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Markets: Where Optimism Reigns


Stock investors say it's the best of times, bond mavens insist it's the worst. The tale of two markets rallying simultaneously poses two conflicting scenarios: Will the economy fall into recession, as the recent bond market rally seems to suggest? Or is it destined for a rare soft landing, with profit and economic growth merely slowing to more sustainable levels, as the stock market is signaling?

U.S. corporations have been charging ahead for a long time now. The fourth quarter could mark the 19th consecutive quarter of double-digit profit gains among companies in the Standard & Poor's 500-stock index. As a percentage of gross domestic product, those profits are at a 40-year high. What's more, cash flow at S&P 500 companies is the largest in two decades. Bullish investors, expecting more of the same in 2007, have bid up stocks: The S&P 500 gained 12.9% in 2006 through Dec. 8, the NASDAQ Composite Index added 10.5%, and the Dow Jones industrials tacked on 14.8%. Meanwhile, stock market volatility has plunged to a 12-year low, indicating that investor sanguinity has reached historic proportions.

But signs of trouble are mounting. The housing slump could worsen, taking consumer spending down with it. A key manufacturing gauge turned negative in mid-December, potentially warning of recession. And the crisis in Iraq raises questions about oil supplies and geopolitical stability. "There are a relatively large number of potential problems on the horizon, any one of which could derail things," says Timothy L. Swanson, chief investment officer for some $30 billion in assets at the private client group of Cleveland bank National City Corp. (NCC).

This isn't the first time the stock and bond markets have sent contradictory messages. Westport (Conn.) research and money management firm Birinyi Associates Inc. found 16 such instances since 1982. In 100% of the cases when both stocks and bonds hit 52-week highs, stocks were up six months later, with an average gain of 8%. Bonds have been higher only 75% of the time, with an average increase of 4.1%.

NOT THAT HISTORY IS destined to repeat itself. That the bond and stock markets are rallying reflects "the complexity in the financial world today, and unfortunately that's the difficulty investors face," says Birinyi President Laszlo Birinyi Jr. "So many of these new issues are based on limited statistical observations."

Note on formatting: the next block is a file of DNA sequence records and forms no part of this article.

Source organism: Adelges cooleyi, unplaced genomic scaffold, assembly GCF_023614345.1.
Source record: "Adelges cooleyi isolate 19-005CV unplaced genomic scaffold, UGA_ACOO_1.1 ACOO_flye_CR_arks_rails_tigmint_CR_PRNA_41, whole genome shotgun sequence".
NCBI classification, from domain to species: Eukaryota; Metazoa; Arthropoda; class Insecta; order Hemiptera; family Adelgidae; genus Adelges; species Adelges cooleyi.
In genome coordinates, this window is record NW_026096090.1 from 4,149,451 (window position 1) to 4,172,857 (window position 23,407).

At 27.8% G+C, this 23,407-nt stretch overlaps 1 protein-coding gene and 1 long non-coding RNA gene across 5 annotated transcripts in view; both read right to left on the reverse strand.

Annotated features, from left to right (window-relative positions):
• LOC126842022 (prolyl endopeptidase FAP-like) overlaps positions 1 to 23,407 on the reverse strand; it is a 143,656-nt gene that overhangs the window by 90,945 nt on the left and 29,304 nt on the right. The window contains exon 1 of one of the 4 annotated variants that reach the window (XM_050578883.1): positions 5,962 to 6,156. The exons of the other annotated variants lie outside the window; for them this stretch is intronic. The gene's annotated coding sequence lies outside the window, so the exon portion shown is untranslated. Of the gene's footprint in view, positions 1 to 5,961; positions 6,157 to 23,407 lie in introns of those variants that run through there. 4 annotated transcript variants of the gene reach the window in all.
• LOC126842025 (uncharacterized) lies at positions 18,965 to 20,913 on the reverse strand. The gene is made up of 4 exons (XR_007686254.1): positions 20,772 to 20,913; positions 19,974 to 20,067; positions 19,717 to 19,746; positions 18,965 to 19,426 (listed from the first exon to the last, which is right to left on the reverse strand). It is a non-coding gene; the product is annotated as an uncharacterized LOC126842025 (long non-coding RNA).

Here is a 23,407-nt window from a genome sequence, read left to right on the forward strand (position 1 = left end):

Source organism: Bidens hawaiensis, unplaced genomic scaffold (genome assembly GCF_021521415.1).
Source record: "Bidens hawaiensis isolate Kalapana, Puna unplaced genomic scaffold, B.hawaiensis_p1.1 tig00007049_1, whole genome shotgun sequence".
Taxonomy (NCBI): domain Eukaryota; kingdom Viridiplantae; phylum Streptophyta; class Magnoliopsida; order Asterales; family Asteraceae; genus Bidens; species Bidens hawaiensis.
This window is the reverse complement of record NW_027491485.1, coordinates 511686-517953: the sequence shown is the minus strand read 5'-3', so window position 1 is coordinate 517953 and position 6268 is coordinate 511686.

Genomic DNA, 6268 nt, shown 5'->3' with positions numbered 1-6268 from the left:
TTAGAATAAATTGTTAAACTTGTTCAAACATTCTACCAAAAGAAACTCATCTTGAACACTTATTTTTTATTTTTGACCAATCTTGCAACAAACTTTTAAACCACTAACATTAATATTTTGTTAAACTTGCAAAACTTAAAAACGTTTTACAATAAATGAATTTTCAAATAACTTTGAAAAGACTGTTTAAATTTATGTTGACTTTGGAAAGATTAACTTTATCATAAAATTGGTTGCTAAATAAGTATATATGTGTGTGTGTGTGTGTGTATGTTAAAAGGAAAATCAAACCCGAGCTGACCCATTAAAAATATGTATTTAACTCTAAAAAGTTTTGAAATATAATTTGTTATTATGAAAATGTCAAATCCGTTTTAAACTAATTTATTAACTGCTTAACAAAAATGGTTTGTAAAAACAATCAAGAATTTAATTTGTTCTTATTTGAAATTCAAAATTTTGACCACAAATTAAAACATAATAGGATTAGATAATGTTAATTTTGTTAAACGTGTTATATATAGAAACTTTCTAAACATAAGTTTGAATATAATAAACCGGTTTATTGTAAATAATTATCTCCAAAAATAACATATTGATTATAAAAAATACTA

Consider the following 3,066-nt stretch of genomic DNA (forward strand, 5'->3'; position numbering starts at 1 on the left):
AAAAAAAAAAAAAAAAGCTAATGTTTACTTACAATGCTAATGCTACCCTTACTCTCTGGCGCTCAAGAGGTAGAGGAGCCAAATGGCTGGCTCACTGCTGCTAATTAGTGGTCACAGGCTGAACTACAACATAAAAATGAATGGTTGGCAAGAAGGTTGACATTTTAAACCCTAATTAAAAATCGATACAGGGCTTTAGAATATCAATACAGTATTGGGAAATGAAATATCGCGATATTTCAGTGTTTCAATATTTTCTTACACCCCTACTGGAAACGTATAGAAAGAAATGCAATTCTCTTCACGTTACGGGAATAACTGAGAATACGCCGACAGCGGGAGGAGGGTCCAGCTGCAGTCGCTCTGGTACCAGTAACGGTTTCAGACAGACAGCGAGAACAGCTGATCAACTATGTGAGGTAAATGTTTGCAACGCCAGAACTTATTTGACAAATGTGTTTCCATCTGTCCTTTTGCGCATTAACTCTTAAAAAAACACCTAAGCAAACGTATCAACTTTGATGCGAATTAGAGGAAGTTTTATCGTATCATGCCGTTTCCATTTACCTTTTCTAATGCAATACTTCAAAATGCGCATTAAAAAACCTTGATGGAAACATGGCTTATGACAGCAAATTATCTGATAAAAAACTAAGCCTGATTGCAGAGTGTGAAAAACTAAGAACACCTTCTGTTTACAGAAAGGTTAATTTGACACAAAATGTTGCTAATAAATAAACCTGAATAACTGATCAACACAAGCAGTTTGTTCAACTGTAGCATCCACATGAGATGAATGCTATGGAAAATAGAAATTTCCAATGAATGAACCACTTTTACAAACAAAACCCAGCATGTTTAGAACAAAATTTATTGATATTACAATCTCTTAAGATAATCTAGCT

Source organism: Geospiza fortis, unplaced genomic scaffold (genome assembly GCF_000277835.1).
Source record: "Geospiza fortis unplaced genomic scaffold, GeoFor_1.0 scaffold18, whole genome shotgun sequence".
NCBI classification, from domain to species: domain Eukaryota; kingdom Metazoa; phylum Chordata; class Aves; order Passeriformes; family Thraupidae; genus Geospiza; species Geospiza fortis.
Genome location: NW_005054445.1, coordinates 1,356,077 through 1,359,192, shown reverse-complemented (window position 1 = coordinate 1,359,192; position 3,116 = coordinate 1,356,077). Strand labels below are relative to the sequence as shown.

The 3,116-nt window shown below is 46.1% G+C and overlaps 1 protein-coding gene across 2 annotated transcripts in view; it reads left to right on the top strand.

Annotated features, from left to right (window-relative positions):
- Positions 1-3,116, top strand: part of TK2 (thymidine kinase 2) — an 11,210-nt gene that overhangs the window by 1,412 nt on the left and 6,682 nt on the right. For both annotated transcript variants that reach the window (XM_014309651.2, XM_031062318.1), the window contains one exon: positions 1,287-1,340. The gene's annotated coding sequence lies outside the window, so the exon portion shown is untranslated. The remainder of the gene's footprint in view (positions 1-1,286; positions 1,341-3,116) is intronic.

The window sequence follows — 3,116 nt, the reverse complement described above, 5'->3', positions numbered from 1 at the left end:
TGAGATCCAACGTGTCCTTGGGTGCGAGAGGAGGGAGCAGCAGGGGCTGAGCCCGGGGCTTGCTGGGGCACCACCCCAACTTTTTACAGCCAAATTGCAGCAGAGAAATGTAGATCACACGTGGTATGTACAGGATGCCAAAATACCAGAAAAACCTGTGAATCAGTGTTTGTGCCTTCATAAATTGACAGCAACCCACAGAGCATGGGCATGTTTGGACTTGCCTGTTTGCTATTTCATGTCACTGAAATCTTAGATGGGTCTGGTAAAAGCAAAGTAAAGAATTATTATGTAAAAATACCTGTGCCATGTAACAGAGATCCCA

There's no precedent for today's bond market, for example. When long-term Treasury bonds have yields lower than those of short-term notes, as they do now, it usually signals recession. But some bond watchers say the recent buying owes more to the insatiable desire of China, Japan, and other foreign nations to invest the U.S. dollars they collect from Americans in trade. And foreigners, they say, tend to apportion their investments across all bond maturities without regard for the economic outlook. "They are indifferent to the realties of our economies. They don't have anywhere else to go," says James Swanson, chief investment strategist at MFS Investment Management in Boston and manager of the $150 million MFS Diversified Income Fund (DIFAX). "I don't see this changing. The yields are being pushed down by too much liquidity."

Most stock market watchers are banking on the so-called liquidity argument. Take a quick glance at our Fearless Forecaster survey, and you'll see that optimism reigns. Despite the many risks, say the bulls, the positives are too numerous to ignore. Record cash flows this year will be used in 2007 to invest in operations or to fund shareholder-friendly activities such as stock buybacks and dividend increases, both of which are expected to keep pace with those of the last few years. Merger mania continues to underpin stocks. Valuations are still nowhere near their late-1990s bubble levels. And with interest rates still quite low by historical standards, stocks seem like the best game in town.